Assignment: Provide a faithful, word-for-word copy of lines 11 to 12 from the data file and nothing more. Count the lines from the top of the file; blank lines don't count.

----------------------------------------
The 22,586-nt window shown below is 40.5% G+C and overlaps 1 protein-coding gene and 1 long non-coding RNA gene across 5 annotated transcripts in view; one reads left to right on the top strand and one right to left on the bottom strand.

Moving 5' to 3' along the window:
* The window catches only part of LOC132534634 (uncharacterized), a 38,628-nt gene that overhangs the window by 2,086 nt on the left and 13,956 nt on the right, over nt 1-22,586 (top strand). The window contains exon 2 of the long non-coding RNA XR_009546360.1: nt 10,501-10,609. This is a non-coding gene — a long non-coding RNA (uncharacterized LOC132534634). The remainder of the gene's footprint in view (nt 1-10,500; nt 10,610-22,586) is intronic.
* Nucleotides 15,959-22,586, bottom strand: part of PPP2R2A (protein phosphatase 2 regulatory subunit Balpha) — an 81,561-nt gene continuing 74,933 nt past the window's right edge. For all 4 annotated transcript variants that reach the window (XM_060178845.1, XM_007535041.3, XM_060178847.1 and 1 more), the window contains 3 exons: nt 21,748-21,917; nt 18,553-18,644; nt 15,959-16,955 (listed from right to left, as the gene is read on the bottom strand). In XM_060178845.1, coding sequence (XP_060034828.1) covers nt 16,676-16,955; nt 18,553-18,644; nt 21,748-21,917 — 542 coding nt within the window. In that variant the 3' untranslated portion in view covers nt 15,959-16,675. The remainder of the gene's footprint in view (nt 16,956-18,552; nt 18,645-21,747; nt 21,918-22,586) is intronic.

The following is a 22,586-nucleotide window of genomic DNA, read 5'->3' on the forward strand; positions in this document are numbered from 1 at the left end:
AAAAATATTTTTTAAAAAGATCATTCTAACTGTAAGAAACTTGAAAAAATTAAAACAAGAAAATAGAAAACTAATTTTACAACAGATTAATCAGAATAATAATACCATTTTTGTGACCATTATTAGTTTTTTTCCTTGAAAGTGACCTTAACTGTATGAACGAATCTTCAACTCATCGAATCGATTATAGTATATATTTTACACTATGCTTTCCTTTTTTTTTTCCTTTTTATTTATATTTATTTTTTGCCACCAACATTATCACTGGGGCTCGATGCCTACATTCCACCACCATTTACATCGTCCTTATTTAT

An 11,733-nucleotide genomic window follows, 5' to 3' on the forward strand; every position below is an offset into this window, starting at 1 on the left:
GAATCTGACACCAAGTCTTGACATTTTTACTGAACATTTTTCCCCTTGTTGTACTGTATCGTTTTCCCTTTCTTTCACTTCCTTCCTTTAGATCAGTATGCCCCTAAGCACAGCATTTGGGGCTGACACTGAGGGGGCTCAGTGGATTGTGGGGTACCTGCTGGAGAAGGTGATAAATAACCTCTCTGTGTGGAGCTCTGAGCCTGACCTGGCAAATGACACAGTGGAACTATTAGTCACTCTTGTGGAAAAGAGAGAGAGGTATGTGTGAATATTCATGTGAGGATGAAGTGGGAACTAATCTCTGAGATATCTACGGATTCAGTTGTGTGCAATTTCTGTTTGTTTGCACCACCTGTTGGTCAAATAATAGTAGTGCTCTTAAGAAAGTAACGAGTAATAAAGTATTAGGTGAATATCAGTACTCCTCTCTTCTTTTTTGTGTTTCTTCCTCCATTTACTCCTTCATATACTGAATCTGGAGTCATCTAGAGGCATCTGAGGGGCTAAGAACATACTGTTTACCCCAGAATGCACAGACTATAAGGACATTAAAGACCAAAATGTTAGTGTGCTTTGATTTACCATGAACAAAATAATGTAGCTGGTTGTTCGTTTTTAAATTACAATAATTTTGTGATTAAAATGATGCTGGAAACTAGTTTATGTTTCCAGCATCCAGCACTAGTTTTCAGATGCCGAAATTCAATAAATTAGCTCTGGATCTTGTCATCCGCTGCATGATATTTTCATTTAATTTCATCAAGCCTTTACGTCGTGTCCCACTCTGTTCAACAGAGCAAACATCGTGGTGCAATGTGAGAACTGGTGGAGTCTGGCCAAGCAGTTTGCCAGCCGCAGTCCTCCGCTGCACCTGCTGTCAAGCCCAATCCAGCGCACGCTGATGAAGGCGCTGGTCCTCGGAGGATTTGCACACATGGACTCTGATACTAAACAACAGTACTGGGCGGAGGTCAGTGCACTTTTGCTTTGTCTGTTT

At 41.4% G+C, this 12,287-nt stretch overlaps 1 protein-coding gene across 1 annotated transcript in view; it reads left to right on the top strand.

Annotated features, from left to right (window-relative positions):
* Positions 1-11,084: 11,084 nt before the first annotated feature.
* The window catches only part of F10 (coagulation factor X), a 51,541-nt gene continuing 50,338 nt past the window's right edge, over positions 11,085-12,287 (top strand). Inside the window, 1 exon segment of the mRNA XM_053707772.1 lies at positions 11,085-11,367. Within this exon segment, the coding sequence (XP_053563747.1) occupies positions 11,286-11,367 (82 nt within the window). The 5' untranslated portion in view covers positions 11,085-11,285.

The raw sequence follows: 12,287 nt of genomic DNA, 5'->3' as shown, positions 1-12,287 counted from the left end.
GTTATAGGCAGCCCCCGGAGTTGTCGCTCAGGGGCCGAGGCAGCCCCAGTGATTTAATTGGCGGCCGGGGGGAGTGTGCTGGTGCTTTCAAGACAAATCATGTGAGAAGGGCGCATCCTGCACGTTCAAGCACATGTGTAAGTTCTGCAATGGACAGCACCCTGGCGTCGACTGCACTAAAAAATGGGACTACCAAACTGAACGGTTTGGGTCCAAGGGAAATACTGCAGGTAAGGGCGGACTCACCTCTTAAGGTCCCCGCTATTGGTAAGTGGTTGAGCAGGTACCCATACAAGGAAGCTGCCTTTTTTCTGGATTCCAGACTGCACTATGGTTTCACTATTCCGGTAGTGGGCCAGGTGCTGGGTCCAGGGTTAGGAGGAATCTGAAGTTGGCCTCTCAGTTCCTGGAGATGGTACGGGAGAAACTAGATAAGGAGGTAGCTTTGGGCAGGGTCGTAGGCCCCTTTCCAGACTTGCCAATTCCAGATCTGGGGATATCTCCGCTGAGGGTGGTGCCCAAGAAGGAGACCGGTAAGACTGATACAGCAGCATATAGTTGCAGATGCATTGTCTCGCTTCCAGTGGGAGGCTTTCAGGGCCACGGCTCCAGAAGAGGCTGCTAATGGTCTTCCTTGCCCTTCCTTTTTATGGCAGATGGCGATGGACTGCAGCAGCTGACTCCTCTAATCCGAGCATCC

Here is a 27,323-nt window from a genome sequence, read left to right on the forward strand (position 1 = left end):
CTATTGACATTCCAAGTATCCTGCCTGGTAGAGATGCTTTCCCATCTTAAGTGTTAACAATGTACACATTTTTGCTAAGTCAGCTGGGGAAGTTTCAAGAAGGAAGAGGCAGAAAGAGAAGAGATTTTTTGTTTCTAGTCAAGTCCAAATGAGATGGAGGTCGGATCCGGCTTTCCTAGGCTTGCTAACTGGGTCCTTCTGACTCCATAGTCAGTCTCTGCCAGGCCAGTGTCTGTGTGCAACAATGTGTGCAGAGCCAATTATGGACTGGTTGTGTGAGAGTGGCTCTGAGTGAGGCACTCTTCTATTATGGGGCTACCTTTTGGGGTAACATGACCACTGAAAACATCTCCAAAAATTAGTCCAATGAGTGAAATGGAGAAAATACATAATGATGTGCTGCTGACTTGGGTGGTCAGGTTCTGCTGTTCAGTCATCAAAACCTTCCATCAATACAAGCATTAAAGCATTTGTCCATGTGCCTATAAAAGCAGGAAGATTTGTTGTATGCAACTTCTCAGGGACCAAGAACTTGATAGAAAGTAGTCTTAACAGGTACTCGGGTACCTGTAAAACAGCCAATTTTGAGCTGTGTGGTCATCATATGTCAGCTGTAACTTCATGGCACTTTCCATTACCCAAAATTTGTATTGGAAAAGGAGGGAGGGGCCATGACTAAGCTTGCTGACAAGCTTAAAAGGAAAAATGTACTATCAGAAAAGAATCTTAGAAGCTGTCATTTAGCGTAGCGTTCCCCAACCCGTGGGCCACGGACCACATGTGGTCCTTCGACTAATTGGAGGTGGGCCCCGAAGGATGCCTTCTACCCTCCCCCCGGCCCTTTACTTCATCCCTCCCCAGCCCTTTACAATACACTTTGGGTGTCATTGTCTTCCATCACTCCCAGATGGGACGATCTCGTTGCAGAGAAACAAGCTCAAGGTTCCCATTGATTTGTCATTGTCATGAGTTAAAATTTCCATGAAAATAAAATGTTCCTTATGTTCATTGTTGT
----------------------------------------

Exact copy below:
* Positions 1-11,084: 11,084 nt before the first annotated feature.
* The window catches only part of F10 (coagulation factor X), a 51,541-nt gene continuing 50,338 nt past the window's right edge, over positions 11,085-12,287 (top strand). Inside the window, 1 exon segment of the mRNA XM_053707772.1 lies at positions 11,085-11,367. Within this exon segment, the coding sequence (XP_053563747.1) occupies positions 11,286-11,367 (82 nt within the window). The 5' untranslated portion in view covers positions 11,085-11,285.